Five years ago — after five years of planning — local musician River Guerguerian’s dream came true. A week of percussion-based musical collaborations, set in Western North Carolina, was realized with the inaugural Asheville Percussion Festival. The concept remains alive and well, thanks to its enticing annual mix of an artist residency, an intensive program that takes students to the next level and public workshops throughout the weekend of Friday, June 17, to Sunday, June 19, at the Odyssey Community School. The festival culminates with a concert at Diana Wortham Theatre on Saturday, June 18.
“From the beginning, I’ve always tried to keep it within our means,” says Guerguerian, the percussionist and composer for such groups as world jazz trio Free Planet Radio and the global Americana ensemble The Billy Sea. To accomplish that goal, he implemented a sustainable business model that’s maintained affordable costs for participants while attracting professional musicians of consistently high artistic integrity.
In selecting the festival’s teaching artists, Guerguerian looks for talented individuals from diverse backgrounds. He also seeks different types of musical traditions and players with amiable personalities and a willingness to collaborate, both with their fellow professionals and on a more casual level with festival participants. “A lot of the feedback I get is how much [participants] enjoy being around those artists, not just for the stuff they did with their hands,” he says. “A lot of times I request [of] the artists during the weekend festival, even if you just have one workshop, just be around and let people pick your brains about this or that.”
Allison Miller meets all of those requirements. The Brooklyn-based percussionist and composer has toured through Asheville as Ani DiFranco’s drummer a handful of times. She’s also stopped by in that capacity with Brandi Carlile, Natalie Merchant and Erin McKeown. Miller’s own band, Boom Tic Boom, has yet to play locally, but she says she hopes to make the right connections during the festival week and potentially set up a future show.
Miller’s friend and past festival teaching artist Lizz Wright recommended her to Guerguerian, who was mesmerized by the groove Miller wrote for Wright’s song “Freedom.” Wanting to be a part of anything that had Wright’s endorsement, Miller became increasingly sold on the festival the more she read about its ideals. The mixing of artists and styles — Miller is one of only a few featured jazz players — from around the world was also attractive. Sealing the deal was the personal connection forged with Guerguerian during a phone chat, which she greatly appreciated in an age where most people limit themselves to email communications.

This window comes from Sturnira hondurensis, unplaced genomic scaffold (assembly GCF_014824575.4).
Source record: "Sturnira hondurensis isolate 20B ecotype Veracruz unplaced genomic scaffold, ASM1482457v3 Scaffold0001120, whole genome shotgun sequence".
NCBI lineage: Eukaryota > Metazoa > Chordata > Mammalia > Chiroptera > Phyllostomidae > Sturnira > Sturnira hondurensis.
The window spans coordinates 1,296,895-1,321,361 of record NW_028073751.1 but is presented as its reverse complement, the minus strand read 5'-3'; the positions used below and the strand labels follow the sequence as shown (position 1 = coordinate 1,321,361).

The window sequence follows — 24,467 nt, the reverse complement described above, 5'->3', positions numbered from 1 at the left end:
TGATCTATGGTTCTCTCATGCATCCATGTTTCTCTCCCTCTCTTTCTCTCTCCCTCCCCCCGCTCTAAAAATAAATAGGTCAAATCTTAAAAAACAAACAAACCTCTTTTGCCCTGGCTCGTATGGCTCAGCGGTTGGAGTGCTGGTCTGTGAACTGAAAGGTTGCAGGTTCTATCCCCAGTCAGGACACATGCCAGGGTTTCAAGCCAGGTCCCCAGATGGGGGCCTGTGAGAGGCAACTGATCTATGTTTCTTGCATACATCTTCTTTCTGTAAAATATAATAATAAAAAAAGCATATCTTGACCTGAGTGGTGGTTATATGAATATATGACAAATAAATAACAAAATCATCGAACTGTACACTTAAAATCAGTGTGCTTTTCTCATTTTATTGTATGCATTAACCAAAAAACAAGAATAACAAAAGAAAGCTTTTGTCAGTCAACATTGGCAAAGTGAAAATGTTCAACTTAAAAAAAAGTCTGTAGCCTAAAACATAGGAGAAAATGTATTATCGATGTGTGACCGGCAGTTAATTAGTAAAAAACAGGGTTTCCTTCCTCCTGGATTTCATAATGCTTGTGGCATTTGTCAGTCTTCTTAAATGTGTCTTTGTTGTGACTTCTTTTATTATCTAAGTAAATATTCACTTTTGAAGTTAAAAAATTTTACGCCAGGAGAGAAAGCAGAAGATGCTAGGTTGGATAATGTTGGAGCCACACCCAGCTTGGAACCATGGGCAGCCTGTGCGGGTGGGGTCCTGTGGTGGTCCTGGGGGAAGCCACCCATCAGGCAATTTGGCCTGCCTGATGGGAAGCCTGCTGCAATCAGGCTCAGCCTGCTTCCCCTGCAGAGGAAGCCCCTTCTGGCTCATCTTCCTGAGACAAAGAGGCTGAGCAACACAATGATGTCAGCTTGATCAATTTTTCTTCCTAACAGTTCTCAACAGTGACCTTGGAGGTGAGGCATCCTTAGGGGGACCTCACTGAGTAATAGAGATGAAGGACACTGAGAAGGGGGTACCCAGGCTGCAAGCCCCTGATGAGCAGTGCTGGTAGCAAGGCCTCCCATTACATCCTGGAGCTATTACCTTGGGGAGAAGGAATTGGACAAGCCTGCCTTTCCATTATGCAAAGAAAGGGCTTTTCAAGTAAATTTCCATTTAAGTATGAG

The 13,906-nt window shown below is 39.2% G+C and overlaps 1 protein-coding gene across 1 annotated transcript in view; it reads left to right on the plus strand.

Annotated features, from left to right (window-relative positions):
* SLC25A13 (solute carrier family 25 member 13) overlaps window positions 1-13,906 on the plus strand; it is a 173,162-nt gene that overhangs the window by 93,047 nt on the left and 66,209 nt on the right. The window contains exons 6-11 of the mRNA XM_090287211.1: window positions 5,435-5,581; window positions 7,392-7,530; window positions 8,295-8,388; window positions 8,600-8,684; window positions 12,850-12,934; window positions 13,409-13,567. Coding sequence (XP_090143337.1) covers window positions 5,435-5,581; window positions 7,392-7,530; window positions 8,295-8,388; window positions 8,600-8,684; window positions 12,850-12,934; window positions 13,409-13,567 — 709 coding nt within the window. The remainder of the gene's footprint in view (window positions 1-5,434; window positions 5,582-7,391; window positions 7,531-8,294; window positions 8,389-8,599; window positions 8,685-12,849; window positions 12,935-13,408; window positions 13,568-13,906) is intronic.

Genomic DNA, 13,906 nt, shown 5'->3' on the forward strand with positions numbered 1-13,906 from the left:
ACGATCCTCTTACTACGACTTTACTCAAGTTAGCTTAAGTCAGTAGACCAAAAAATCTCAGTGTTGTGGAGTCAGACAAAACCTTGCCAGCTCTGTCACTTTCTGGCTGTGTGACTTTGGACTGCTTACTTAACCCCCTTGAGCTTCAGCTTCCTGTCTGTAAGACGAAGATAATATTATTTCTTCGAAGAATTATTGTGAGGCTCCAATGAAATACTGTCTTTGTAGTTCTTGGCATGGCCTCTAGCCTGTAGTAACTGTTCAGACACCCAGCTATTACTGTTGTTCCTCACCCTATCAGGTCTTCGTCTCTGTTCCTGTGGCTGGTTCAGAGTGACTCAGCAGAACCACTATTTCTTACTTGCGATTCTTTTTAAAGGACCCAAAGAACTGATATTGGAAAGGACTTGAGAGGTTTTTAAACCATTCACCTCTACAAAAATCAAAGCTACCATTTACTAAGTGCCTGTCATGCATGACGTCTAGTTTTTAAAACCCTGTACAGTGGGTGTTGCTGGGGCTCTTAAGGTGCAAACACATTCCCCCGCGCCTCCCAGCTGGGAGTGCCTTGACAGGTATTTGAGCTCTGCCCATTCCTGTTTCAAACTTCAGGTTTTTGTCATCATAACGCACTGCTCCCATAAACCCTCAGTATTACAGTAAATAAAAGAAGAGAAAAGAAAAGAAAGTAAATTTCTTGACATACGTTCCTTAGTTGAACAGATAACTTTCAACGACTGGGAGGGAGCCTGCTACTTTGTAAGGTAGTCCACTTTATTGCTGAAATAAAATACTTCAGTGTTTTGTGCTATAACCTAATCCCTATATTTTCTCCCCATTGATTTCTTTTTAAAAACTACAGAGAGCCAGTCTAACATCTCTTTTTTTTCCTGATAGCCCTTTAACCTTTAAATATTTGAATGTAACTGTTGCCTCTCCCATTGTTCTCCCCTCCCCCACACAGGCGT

“He made it kind of a focal point of the conversation to let me know how much this is about community and collaboration as much as getting superdeep with the music,” Miller says. “I like organizations that are focused on bringing people together to bring the love to the stage.”
The festival’s structure also stood out to her. Miller is involved in a number of music camps each summer, including Jazz Camp West and the Stanford Jazz Workshop, both in California. Where those and similar gatherings often involve teaching all day followed by impromptu public concerts each night, she says the Asheville festival’s allotted daily rehearsal time to bring collaborative compositions to life makes the week more appealing.
True to Guerguerian’s hope for the teaching artists, Miller plans to completely immerse herself in the festival and learn as much as possible from those around her. She especially likes to watch other masters because the love for what they do influences her own classroom methods. For her “Innovative Approach to Drumset for All Styles” workshop on Friday, June 17, Miller says she’s likely to get hands-on and interactive in a hurry, and give the equivalent of a private lesson in the context of a master class.
As for her teaching style, Miller says she’s more of a nurturing educator — like Richard Dreyfuss in Mr. Holland’s Opus — but that she’s the product of an instructor eerily similar to J.K. Simmons’ Fletcher in Whiplash. “Honestly, I haven’t even seen the movie. I’ve only seen snippets of it from other peoples’ screens on the airplane, but when that movie came out, I had about 10 different people call me and say, ‘Hey! They finally made a movie about Walt[er Salb],’ who was my first teacher,” she says. “If that many people called me and said that, I have an idea of what that movie’s about. My first teacher was very strict and hardcore and passionate and completely over the top and sometimes inappropriate. So, that’s where I come from, but I do not teach in that way.”
Along with the infusion of Miller and other first-time participants, the 2016 festival features an expanded wellness track, made possible with a sponsorship from Four Seasons Compassion for Life. Music therapist Lara McKinnis will hold one-on-one guided imagery classes, and both she and industry colleague Emily Keebler are leading separate classes on the therapeutic sides of percussion. Pennsylvania-based artist Bob Miller is down to teach a course on drum facilitating, and a sound meditation class will again be offered, incorporating Tibetan singing bowls, gongs and 22-inch hand pans that Guerguerian likens to “an old-fashioned UFO.”
WHAT: Asheville Percussion Festival
WHERE: Odyssey Community School, 90 Zillicoa St.
WHEN: Friday, June 17 to Sunday, June 19. Tickets range from $20 for individual concert and workshops to $120 for the entire weekend. Full schedule of workshops and concerts at ashevillepercussionfestival.com.